“Eventually the case came to trial, but not before he had been released on bail, married someone else, beat up the new wife, and had his bail revoked. He stood trial, was convicted, and was in jail awaiting sentencing when he rather abruptly died, evidently of AIDS. The new wife attended his funeral service in the company of a woman who’d been in the news a while back when a former Miss America stood trial on a charge of using unlawful influence to get a judge to lower her lover’s alimony payments to a former wife. The new wife’s companion at the funeral was the daughter of the judge in question, and achieved some local notoriety by testifying against the former Miss America. What she’s doing in this story is beyond me, but I guess everybody has to be someplace.

“After the funeral, the wife and her friend hurried back to the deceased’s house and stole everything they could carry.”

Mr Block, discussing this with a friend, said that it was a lot like a soap opera.

“’No,’ the friend said. ‘No, soap opera has a certain internal logic to it. That’s how you can distinguish between it and Real Life.’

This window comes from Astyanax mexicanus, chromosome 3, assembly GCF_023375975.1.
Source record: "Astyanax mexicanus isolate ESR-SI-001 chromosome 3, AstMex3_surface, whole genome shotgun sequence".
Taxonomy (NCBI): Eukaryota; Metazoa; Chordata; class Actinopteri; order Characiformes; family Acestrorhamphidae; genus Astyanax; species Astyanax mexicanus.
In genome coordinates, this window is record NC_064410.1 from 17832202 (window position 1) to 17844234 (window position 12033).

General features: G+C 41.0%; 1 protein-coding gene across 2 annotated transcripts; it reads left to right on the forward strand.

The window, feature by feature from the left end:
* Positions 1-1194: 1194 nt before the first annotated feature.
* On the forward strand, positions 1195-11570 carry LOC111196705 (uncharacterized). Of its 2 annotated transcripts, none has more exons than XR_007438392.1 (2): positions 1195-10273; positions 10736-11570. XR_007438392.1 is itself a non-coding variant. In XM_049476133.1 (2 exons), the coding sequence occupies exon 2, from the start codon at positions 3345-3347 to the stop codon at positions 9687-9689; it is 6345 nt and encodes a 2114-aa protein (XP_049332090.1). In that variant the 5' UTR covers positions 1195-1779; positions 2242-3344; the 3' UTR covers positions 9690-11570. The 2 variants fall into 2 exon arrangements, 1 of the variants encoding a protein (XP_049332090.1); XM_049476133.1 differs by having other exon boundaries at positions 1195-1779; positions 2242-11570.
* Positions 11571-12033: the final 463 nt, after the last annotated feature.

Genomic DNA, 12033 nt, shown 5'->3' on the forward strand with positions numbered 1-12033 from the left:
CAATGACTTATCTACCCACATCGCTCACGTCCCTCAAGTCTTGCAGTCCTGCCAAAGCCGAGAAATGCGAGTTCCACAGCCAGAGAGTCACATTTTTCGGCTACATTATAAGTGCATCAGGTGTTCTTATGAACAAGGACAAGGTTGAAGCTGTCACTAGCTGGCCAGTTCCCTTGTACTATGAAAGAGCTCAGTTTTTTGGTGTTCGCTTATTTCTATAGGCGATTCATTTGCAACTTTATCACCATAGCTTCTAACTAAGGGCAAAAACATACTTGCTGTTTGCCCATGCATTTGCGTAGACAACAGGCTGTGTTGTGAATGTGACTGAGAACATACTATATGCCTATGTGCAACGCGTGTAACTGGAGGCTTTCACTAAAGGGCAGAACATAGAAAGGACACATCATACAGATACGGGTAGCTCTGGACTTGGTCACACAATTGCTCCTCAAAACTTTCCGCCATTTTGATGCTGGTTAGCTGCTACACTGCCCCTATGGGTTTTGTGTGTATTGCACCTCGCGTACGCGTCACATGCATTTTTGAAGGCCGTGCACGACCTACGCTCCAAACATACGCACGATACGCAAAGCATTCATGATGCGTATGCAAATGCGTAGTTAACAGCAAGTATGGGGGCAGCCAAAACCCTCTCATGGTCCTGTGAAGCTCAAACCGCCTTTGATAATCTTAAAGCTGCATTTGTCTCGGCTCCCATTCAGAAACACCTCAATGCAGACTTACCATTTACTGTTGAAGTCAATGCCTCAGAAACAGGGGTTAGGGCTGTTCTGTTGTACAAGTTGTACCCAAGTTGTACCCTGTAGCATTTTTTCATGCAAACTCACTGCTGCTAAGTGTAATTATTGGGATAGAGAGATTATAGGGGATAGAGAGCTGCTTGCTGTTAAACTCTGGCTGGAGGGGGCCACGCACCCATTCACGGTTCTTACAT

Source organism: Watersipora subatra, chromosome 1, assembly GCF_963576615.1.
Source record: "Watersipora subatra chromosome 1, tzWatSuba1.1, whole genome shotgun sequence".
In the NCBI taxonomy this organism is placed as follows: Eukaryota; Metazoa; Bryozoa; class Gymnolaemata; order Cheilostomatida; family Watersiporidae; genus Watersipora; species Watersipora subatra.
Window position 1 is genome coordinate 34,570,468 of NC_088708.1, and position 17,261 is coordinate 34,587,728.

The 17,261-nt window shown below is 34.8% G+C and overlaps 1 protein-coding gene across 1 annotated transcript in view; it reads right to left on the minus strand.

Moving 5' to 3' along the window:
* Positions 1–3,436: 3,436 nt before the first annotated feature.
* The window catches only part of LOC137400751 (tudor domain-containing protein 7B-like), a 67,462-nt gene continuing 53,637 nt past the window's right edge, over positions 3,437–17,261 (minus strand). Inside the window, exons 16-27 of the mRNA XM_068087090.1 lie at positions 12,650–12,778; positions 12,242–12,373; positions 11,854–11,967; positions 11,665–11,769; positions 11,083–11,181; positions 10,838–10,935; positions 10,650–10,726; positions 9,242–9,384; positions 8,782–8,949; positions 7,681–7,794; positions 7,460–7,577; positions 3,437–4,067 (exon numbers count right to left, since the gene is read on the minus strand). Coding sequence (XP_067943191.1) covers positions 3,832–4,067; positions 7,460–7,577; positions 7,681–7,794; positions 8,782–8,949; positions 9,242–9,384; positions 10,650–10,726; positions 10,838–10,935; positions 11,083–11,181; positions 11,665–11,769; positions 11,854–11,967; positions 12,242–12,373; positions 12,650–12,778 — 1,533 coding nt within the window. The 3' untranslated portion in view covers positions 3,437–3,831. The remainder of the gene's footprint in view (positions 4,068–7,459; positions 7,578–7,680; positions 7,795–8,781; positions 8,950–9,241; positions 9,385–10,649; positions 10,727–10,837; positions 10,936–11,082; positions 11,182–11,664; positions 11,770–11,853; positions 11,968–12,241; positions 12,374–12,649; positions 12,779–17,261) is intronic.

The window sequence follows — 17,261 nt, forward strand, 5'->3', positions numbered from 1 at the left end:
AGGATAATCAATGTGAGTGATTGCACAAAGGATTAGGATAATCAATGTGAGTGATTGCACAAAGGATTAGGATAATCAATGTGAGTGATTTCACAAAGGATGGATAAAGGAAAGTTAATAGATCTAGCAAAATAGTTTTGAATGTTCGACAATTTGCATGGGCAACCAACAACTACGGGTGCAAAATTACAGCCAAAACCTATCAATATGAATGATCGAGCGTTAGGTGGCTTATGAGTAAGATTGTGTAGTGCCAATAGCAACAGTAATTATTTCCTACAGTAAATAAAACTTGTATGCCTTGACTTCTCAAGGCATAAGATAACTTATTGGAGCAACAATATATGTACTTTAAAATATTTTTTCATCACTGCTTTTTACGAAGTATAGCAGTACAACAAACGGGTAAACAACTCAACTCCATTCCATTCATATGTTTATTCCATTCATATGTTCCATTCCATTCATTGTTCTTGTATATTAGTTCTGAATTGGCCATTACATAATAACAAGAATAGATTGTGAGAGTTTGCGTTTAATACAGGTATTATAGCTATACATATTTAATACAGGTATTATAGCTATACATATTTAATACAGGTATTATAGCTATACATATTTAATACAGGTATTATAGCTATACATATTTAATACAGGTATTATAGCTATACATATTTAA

“Fiction has to make sense. Life does not, and I suppose it’s just as well, or vast chunks of life would bounce back from the Big Editor in the Sky with form rejection slips attached to them. When we want to praise fiction, we say that it’s true to life, but it’s not that often the case. Life, unlike fiction, gives every indication of operating utterly at random, with no underlying structure, no unifying principles, no rules of drama. I think it was Chekhov who pointed out that it was dramatically essential that any cannon that appeared onstage in Act 1 had damn well better be fired before the final curtain. Life doesn’t work that way. In life, onstage cannons are forever silent, while others never seen go off in the wings, with spectacular results. Characters play major roles in the opening scenes, then wander off and are never heard from again. Perhaps it all balances out, perhaps there’s some sort of cosmic justice visited in another lifetime or another world, but all that is hard to prove and not too satisfying dramatically.